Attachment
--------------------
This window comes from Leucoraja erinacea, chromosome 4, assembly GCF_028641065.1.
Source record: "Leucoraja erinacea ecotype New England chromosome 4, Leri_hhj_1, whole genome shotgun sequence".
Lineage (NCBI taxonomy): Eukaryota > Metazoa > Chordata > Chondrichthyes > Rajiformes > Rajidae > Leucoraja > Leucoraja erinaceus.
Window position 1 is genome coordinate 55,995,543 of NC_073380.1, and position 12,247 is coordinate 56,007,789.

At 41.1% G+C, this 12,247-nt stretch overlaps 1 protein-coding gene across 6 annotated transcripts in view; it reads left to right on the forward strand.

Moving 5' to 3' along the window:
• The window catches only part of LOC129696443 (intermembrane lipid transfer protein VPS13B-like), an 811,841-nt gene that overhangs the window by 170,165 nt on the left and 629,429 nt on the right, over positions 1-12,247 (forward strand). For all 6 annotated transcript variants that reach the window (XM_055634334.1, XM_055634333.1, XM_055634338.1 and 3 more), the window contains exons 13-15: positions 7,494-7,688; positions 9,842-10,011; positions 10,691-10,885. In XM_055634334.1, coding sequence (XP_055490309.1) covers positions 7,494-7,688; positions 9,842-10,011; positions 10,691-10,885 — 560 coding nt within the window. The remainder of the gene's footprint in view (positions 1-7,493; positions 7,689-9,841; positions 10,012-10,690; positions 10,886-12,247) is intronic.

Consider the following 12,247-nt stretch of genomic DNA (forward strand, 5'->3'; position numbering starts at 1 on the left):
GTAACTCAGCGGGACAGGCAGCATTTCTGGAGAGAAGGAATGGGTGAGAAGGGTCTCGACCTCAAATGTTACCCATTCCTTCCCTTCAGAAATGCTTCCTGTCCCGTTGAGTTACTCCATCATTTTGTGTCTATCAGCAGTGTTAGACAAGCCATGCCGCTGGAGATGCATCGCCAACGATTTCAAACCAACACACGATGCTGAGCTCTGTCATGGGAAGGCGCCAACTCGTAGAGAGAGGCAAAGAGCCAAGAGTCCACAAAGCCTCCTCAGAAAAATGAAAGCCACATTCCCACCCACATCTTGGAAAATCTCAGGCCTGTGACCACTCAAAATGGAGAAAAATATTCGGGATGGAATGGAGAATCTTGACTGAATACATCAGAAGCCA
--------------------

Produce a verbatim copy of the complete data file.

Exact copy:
This window comes from Leucoraja erinacea, chromosome 4, assembly GCF_028641065.1.
Source record: "Leucoraja erinacea ecotype New England chromosome 4, Leri_hhj_1, whole genome shotgun sequence".
Lineage (NCBI taxonomy): Eukaryota > Metazoa > Chordata > Chondrichthyes > Rajiformes > Rajidae > Leucoraja > Leucoraja erinaceus.
Window position 1 is genome coordinate 55,995,543 of NC_073380.1, and position 12,247 is coordinate 56,007,789.

At 41.1% G+C, this 12,247-nt stretch overlaps 1 protein-coding gene across 6 annotated transcripts in view; it reads left to right on the forward strand.

Moving 5' to 3' along the window:
• The window catches only part of LOC129696443 (intermembrane lipid transfer protein VPS13B-like), an 811,841-nt gene that overhangs the window by 170,165 nt on the left and 629,429 nt on the right, over positions 1-12,247 (forward strand). For all 6 annotated transcript variants that reach the window (XM_055634334.1, XM_055634333.1, XM_055634338.1 and 3 more), the window contains exons 13-15: positions 7,494-7,688; positions 9,842-10,011; positions 10,691-10,885. In XM_055634334.1, coding sequence (XP_055490309.1) covers positions 7,494-7,688; positions 9,842-10,011; positions 10,691-10,885 — 560 coding nt within the window. The remainder of the gene's footprint in view (positions 1-7,493; positions 7,689-9,841; positions 10,012-10,690; positions 10,886-12,247) is intronic.

Consider the following 12,247-nt stretch of genomic DNA (forward strand, 5'->3'; position numbering starts at 1 on the left):
GTAACTCAGCGGGACAGGCAGCATTTCTGGAGAGAAGGAATGGGTGAGAAGGGTCTCGACCTCAAATGTTACCCATTCCTTCCCTTCAGAAATGCTTCCTGTCCCGTTGAGTTACTCCATCATTTTGTGTCTATCAGCAGTGTTAGACAAGCCATGCCGCTGGAGATGCATCGCCAACGATTTCAAACCAACACACGATGCTGAGCTCTGTCATGGGAAGGCGCCAACTCGTAGAGAGAGGCAAAGAGCCAAGAGTCCACAAAGCCTCCTCAGAAAAATGAAAGCCACATTCCCACCCACATCTTGGAAAATCTCAGGCCTGTGACCACTCAAAATGGAGAAAAATATTCGGGATGGAATGGAGAATCTTGACTGAATACATCAGAAGCCA